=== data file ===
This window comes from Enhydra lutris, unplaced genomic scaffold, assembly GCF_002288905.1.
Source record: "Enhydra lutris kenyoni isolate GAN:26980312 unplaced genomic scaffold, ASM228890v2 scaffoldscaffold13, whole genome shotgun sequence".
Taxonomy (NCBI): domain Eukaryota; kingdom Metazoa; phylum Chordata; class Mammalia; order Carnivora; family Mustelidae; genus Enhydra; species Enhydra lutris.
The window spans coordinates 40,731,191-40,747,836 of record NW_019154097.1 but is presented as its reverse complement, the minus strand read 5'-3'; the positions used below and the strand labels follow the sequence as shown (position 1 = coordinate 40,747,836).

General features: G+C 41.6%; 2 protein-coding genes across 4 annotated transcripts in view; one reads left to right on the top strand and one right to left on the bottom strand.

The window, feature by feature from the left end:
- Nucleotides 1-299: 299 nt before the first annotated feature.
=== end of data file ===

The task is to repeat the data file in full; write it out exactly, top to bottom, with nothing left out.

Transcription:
This window comes from Enhydra lutris, unplaced genomic scaffold, assembly GCF_002288905.1.
Source record: "Enhydra lutris kenyoni isolate GAN:26980312 unplaced genomic scaffold, ASM228890v2 scaffoldscaffold13, whole genome shotgun sequence".
Taxonomy (NCBI): domain Eukaryota; kingdom Metazoa; phylum Chordata; class Mammalia; order Carnivora; family Mustelidae; genus Enhydra; species Enhydra lutris.
The window spans coordinates 40,731,191-40,747,836 of record NW_019154097.1 but is presented as its reverse complement, the minus strand read 5'-3'; the positions used below and the strand labels follow the sequence as shown (position 1 = coordinate 40,747,836).

General features: G+C 41.6%; 2 protein-coding genes across 4 annotated transcripts in view; one reads left to right on the top strand and one right to left on the bottom strand.

The window, feature by feature from the left end:
- Nucleotides 1-299: 299 nt before the first annotated feature.